Sujay Syal, a student from the LaunchX 2020 Entrepreneurship Program, has learned a lot from the many leadership positions he has had throughout middle and high school. From leading a Boy Scout troop, running an international non-profit, being an officer in his DECA chapter, and creating his own startup (Ambicove) through LaunchX, Sujay has been a lot. In the midst of some of the toughest situations, he has consistently found ways of keeping his teams motivated and by his side, even when the odds could be stacked against them. He knows that this is just the beginning of his journey, though recognizes he has learned a lot and wants to share some of his tips on how to help students his age inspire each other.
Leadership is hard. Very hard. Whether you have one year or 20 years of experience working with a team, everyone is bound to come across roadblocks. Some of these are in our control, others are not, and the best leaders are the ones who are able to help their teams navigate through both. We hear the definition of leadership everywhere, “Leadership is the act of setting shared goals and inspiring/motivating people to work together towards achieving them”. However when we look at the best leaders in history, world-famous figures like Mandela and Mahatma Gandhi, we see that they had an element that differentiated them from the rest. Something that made leadership effortless because it was born inside of them. Today I’d like to share some patterns and techniques I have learned through various situations where I was in leadership roles. They have proven to be very helpful in allowing me to keep my teams executing at their best. Here are some ways to inspire your teams to believe in something that sometimes seems unattainable; I call it the art of leadership through perseverance.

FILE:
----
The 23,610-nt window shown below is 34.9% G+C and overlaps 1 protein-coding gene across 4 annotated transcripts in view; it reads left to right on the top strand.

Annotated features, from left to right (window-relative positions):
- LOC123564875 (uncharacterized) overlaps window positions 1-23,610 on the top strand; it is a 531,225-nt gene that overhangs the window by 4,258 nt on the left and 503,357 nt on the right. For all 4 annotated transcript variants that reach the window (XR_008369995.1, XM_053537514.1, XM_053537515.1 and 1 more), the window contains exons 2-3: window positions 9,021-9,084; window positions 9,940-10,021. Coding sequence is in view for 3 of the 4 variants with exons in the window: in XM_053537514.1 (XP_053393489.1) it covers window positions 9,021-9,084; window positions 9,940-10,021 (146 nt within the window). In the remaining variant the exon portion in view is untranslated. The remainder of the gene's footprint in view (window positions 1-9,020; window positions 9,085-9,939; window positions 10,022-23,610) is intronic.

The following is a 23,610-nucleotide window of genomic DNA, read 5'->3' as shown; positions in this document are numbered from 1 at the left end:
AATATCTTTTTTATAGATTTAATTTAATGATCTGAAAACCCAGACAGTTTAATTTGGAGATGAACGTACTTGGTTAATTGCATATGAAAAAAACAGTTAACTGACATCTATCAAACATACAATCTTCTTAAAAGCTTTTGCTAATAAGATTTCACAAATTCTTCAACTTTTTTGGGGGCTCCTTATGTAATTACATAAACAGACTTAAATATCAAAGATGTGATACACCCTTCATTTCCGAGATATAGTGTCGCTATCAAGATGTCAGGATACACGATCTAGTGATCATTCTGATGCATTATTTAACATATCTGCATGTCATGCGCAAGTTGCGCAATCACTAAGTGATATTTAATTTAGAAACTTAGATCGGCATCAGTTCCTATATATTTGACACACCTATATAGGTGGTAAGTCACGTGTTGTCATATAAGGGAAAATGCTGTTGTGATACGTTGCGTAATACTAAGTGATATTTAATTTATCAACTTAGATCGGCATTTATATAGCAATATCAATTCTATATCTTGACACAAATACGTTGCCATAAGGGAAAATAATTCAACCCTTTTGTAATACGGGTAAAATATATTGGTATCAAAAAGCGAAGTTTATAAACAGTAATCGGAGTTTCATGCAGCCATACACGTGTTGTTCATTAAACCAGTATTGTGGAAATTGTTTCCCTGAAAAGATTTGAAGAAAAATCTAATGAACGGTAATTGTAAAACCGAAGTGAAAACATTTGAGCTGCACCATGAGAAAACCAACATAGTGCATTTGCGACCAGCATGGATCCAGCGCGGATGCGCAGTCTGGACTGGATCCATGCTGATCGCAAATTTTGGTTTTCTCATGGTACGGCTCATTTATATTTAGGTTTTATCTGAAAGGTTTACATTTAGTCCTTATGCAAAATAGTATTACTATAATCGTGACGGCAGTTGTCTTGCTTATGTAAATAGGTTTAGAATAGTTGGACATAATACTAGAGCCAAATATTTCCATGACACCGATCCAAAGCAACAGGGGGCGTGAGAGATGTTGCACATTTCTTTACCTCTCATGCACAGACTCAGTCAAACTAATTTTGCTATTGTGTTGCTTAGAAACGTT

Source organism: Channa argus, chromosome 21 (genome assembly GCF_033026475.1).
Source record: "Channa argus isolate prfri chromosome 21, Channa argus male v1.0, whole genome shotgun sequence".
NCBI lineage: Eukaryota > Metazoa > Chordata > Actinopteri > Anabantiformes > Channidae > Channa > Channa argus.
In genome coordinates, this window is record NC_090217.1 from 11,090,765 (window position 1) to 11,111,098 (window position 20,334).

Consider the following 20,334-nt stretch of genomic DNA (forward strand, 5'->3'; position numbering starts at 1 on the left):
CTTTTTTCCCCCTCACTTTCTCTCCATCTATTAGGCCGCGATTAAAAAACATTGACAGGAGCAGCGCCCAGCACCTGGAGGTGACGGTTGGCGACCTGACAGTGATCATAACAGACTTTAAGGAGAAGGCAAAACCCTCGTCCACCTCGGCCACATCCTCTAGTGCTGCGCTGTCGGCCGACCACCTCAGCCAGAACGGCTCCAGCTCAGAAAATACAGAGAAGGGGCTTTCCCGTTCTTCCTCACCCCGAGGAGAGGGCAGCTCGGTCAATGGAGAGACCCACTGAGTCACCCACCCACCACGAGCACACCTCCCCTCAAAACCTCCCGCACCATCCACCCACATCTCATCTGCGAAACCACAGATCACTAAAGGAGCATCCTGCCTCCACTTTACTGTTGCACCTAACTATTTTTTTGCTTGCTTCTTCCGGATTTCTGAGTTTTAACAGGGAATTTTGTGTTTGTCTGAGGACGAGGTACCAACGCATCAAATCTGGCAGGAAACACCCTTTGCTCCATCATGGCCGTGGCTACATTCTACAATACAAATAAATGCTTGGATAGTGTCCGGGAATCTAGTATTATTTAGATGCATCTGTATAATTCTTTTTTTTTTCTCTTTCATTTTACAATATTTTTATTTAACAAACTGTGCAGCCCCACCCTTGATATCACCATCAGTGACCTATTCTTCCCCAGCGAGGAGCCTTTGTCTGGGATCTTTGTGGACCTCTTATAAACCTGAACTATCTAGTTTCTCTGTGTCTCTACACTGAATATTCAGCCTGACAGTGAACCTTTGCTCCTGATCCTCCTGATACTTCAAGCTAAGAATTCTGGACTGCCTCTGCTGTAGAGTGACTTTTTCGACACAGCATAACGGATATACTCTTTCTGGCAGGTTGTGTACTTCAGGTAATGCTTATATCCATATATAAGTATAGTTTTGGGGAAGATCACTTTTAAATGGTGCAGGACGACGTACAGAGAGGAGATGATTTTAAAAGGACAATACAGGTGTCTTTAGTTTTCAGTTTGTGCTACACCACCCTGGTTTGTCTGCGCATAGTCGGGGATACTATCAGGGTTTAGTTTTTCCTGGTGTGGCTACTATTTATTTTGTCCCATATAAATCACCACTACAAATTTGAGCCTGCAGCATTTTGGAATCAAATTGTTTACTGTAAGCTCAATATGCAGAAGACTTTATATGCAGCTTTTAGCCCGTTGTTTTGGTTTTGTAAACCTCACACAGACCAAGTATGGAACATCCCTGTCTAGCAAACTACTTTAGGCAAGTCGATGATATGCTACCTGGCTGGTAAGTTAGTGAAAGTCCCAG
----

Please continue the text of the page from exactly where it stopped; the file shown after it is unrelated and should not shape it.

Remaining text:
Tip 1: Avail opportunities by leaving your comfort zone, and have no expectations.
One must understand how to create a team before trying to inspire one. Although you all may have different skill sets, opinions, and backgrounds, the ultimate goal is to leverage everyone’s talents in order to be as cohesive as possible. Anyone who wants to take on a leadership position must be able to cope with fear. But why do we have fear when leading a team in the first place? Your answer is one word: expectations. Before you enter a new working environment, the most important thing is to work on clearing your mind of any expectations that you have from previous experiences. For those of you who like a more logical explanation than an emotional one, think of it like this :-) Fear is simply your imagination of a worst-case scenario, and has absolutely no factual correlation to the future. So do yourself and your team a favor, get rid of those expectations and you will have the courage to leave your comfort zone. Working on this will build your confidence, and will also teach you how to avail big opportunities which may only come once. This process is called self-reflection, as you are deeply thinking about how to get rid of fear and become an adaptable individual.
Tip 2: Believe in yourself and your team more than you think you do.